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This Month in Jewish History: Sivan

20/26 Sivan 5408 (1648)

On 26 Sivan 5408, in the face of the rampaging Cossack army, the Jews of Alik, Ukraine, huddled in the town’s shul. Rabbi David HaLevi Segal — most well known for his commentary on the Shulchan Aruch, Turei Zahav (commonly abbreviated as Taz) — joined them, having taken refuge in Alik from his own hometown. According to a story in the Minhagei Beis Alik on Chabad.org, the Taz fell asleep and dreamed of a verse from Melachim II (19:34), in which Hashem promises to King Hezekiah, “‘And I will protect this city to save it, for My sake and for the sake of My servant David.’” Per the story, the cannons fortifying the city then miraculously turned around and fired at the invaders, causing the Cossacks to flee.

The front page of the Turei Zahav, commonly abbreviated as “Taz,” one of the preeminent commentaries on the Shulchan Aruch. It was written by Rabbi David HaLevi Segal.

Unfortunately, other Jews in the region were often not so lucky. Led by the Cossak Bogdan Chmielnitzki, mobs rampaged around Ukraine during the years 1648-1649, rising in rebellion against their Polish rulers; at the same time, they killed tens of thousands — perhaps even hundreds of thousands — of Jews. Chmielnitzki is, to this day, viewed by Ukranians as a national forefather. The corresponding years, 5408-5409, are known as gezeiros tach v’tat, the decrees of the Hebrew acronyms for ת”ח and ת”ט, due to the tremendous loss of Jewish life.

Six days before the Taz’s miraculous salvation, the 20th of Sivan, marked one of the worst days during this period. The Shach records in his Megillah Eifah that members of surrounding villages took refuge in the relatively large town of Nemirov. Polish soldiers opened the gates to the city, and for the next three days, the Cossacks killed about 6,000 Jews in the city. In the following weeks and months, they killed many more in the countryside and surrounding areas.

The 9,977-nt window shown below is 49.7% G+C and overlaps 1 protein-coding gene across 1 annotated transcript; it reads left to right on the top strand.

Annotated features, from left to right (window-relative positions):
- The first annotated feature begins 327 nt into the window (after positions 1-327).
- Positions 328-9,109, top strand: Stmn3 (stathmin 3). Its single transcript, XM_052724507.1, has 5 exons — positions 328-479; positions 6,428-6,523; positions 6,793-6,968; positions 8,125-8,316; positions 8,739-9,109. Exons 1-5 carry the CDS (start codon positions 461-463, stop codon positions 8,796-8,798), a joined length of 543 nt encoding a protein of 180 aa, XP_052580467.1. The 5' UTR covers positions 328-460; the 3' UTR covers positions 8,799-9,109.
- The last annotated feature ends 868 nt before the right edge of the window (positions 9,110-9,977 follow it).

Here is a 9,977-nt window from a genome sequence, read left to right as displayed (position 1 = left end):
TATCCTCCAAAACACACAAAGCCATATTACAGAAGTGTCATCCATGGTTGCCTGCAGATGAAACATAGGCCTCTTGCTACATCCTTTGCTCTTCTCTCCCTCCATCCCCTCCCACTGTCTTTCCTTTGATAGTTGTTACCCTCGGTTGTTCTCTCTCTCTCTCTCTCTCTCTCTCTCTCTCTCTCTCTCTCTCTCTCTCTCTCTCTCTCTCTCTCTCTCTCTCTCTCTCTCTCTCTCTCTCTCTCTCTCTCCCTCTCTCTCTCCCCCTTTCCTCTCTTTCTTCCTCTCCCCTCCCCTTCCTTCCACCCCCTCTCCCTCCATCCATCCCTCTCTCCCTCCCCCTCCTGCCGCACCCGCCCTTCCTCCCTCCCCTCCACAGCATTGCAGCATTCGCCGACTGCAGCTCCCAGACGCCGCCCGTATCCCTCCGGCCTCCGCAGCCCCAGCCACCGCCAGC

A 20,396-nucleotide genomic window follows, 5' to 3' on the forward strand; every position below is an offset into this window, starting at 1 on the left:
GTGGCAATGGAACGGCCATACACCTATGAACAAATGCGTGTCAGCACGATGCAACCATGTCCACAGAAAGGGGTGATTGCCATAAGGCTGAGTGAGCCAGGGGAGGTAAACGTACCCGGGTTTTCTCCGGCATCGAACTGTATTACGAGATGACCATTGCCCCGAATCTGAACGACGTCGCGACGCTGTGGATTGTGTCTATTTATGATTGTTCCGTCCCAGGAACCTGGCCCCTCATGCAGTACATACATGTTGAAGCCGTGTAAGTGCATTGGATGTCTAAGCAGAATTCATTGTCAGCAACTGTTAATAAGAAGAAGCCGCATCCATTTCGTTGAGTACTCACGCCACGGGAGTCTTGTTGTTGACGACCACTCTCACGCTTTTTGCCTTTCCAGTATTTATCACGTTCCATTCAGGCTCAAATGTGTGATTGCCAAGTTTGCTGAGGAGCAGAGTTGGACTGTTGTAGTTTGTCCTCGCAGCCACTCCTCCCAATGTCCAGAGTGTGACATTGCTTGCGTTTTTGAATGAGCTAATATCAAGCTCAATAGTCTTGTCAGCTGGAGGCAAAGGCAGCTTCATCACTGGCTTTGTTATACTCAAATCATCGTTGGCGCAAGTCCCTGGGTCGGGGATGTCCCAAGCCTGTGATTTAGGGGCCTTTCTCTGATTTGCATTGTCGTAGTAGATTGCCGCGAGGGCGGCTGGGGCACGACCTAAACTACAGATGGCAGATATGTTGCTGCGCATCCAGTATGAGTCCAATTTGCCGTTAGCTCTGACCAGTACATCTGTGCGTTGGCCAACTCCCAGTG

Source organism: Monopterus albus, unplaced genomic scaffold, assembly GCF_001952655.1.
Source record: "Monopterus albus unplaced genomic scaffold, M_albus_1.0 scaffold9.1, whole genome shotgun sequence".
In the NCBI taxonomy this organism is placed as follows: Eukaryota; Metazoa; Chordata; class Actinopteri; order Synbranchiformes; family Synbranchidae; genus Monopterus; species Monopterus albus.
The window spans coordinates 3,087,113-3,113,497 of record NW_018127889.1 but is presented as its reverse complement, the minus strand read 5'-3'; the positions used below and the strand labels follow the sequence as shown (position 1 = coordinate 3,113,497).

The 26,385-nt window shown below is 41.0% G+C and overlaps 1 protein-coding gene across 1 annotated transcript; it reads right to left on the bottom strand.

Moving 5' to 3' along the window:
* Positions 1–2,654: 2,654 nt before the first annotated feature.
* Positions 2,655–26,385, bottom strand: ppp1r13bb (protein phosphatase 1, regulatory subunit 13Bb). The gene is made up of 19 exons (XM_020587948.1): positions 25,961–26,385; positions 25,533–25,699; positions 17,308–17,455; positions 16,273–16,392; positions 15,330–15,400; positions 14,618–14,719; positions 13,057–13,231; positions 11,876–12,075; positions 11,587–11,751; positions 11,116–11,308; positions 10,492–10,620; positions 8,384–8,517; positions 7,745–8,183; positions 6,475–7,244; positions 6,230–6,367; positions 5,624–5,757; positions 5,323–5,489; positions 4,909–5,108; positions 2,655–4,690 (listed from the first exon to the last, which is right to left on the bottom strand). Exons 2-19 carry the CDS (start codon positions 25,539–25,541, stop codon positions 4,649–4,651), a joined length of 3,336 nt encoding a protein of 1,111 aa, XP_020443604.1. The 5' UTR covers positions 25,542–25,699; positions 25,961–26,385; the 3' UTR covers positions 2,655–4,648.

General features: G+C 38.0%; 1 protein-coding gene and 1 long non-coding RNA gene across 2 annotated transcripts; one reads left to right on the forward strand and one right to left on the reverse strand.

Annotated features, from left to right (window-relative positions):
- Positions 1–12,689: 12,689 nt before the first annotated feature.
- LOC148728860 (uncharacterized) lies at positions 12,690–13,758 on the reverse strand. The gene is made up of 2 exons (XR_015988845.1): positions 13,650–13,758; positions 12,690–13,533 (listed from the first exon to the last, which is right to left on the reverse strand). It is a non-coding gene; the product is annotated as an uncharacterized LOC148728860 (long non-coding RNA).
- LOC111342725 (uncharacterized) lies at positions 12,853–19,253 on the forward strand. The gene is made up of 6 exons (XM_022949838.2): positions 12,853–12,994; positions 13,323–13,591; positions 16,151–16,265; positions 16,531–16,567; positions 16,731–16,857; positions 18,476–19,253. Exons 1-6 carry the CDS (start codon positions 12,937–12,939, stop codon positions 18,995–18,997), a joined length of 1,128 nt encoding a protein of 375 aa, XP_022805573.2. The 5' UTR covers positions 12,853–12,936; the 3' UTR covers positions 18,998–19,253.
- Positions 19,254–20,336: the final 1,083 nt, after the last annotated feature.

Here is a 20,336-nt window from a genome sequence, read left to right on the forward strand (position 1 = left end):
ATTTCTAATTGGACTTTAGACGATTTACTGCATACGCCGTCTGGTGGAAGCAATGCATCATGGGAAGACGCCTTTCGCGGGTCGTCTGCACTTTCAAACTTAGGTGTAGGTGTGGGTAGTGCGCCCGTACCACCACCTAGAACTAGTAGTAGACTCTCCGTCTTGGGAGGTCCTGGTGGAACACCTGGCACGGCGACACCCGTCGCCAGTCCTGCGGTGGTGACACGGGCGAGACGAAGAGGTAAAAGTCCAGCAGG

However, the misfortunes of the Jewish people of Europe on 20 Sivan began centuries before. In Blois, France, a Christain servant accused a Jewish man of murdering a Christain boy, who historians believe was either killed by the accuser or never existed — a body of the child was never found. It was the first blood libel in European history, and on 20 Sivan 4931 (1171), the town’s Jewish community was burned at the stake after refusing to renounce Judaism. Rabbeinu Tam declared the day a fast day for the communities of Rhineland and compiled selichos prayers to be recited.

The corresponding years, 5408-5409, are known as gezeiros tach v’tat, the decrees of the Hebrew acronyms for ת”ח and ת”ט, due to the tremendous loss of Jewish life.

Five hundred years later, the Taz (Orach Chaim 566:3) and Magen Avraham (Orach Chaim 568:10 and 580:9) report that the rabbis of Poland and the surrounding areas declared a fast day on 20 Sivan to commemorate the events of Nemirov and the gezeiros tach v’tat. The Taz and Magen Avraham both lost their parents in the Chmielnitzki massacres.

Nowadays, the custom to fast on 20 Sivan seems to have mostly fallen by the wayside, and all martyrs of Jewish history are mainly remembered in the kinnos, or lamentations, recited the morning of Tisha B’Av.

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